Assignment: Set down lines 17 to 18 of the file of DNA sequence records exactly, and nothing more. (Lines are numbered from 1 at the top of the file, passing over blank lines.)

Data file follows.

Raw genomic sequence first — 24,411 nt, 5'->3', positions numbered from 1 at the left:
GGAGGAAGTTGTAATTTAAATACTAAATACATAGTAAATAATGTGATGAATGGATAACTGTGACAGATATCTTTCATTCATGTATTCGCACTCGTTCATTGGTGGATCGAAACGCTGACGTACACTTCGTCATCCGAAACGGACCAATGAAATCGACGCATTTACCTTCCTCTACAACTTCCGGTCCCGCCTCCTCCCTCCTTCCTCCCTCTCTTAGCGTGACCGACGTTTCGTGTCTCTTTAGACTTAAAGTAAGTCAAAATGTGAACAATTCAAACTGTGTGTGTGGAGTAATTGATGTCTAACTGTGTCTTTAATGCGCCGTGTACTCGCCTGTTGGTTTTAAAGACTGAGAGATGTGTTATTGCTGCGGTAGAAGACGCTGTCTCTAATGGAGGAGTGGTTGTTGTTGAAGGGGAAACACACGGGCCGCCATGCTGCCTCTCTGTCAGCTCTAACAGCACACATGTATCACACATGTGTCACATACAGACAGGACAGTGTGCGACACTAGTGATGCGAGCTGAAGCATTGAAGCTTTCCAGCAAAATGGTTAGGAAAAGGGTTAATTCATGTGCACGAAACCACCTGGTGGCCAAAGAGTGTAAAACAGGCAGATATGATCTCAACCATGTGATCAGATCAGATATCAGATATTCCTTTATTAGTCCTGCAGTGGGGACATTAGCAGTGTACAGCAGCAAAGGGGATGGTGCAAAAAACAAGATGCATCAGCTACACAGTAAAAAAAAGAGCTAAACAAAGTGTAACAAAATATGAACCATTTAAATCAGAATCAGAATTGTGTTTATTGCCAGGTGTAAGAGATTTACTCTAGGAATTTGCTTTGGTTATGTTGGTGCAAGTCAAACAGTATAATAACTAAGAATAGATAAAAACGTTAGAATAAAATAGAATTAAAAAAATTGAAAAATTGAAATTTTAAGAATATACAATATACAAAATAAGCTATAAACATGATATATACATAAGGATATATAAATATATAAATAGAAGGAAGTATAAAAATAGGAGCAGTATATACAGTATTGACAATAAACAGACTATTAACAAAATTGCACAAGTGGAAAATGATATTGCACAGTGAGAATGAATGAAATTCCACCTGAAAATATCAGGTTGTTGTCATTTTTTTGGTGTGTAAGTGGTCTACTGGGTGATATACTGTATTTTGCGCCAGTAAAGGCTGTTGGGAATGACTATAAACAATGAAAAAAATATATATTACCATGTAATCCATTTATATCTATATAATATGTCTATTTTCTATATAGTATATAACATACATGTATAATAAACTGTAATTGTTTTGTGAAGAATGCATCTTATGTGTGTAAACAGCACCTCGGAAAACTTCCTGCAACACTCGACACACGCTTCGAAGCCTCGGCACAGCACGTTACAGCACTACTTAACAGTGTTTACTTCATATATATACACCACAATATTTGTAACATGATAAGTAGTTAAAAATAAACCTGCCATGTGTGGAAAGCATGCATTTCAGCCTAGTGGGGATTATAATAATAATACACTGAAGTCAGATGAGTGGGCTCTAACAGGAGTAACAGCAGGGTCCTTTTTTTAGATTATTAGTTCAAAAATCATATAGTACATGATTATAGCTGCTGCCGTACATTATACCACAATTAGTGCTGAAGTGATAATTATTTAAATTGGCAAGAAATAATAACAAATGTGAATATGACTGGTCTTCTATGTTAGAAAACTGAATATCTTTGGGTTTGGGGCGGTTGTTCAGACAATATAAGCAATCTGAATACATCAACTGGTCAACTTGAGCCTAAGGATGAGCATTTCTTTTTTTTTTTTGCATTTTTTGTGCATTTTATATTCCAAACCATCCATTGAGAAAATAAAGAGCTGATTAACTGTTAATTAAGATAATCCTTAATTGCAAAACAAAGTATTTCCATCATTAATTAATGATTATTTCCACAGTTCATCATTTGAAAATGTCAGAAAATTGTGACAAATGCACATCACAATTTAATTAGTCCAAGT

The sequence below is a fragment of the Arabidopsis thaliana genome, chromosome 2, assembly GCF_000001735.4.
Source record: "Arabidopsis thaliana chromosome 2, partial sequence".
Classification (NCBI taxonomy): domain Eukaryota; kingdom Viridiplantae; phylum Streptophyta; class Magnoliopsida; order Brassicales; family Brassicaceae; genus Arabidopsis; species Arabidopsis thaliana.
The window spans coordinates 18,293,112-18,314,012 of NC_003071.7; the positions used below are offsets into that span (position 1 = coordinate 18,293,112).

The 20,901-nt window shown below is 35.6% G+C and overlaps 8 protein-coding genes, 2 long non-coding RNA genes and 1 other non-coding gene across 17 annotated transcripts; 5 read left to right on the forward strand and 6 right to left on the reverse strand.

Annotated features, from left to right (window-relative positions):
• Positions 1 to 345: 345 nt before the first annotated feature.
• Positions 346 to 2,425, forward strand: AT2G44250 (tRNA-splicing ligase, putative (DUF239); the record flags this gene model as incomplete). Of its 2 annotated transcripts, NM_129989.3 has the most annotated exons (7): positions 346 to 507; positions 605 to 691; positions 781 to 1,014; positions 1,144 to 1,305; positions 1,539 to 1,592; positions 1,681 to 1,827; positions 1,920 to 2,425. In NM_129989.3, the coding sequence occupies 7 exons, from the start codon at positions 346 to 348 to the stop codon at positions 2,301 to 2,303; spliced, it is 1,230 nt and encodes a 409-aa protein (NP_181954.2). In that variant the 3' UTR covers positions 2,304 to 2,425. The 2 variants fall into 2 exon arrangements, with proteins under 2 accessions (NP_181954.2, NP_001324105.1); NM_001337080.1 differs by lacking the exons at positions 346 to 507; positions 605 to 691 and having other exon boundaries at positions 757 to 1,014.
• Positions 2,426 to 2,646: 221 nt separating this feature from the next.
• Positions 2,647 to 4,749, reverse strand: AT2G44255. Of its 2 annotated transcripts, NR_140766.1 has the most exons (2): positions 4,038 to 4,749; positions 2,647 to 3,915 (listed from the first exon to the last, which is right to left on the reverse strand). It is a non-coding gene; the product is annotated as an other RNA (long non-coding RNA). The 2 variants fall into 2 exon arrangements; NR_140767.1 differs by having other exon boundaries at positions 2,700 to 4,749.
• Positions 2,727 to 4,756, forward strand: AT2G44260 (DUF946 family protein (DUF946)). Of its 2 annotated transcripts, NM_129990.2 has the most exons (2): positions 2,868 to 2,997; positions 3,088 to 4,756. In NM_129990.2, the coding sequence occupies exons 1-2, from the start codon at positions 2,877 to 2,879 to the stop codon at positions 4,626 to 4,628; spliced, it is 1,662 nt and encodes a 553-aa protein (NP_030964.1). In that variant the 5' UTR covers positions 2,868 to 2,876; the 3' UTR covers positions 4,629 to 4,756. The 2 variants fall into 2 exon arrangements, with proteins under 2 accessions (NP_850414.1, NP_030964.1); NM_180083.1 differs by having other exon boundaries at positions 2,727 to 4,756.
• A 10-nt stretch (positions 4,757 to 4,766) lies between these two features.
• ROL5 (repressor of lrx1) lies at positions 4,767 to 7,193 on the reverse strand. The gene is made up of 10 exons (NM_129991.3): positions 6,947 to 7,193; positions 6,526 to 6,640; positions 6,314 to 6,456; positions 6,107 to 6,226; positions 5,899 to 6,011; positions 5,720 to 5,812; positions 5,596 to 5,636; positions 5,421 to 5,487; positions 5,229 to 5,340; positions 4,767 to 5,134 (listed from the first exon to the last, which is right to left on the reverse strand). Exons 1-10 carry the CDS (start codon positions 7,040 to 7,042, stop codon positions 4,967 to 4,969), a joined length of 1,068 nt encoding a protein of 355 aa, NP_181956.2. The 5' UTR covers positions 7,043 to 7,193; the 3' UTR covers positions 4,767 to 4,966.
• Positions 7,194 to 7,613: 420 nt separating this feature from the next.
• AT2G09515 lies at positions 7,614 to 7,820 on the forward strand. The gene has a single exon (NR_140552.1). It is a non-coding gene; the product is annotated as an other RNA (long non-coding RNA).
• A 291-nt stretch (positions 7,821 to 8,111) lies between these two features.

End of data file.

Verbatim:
• AT2G09515 lies at positions 7,614 to 7,820 on the forward strand. The gene has a single exon (NR_140552.1). It is a non-coding gene; the product is annotated as an other RNA (long non-coding RNA).
• A 291-nt stretch (positions 7,821 to 8,111) lies between these two features.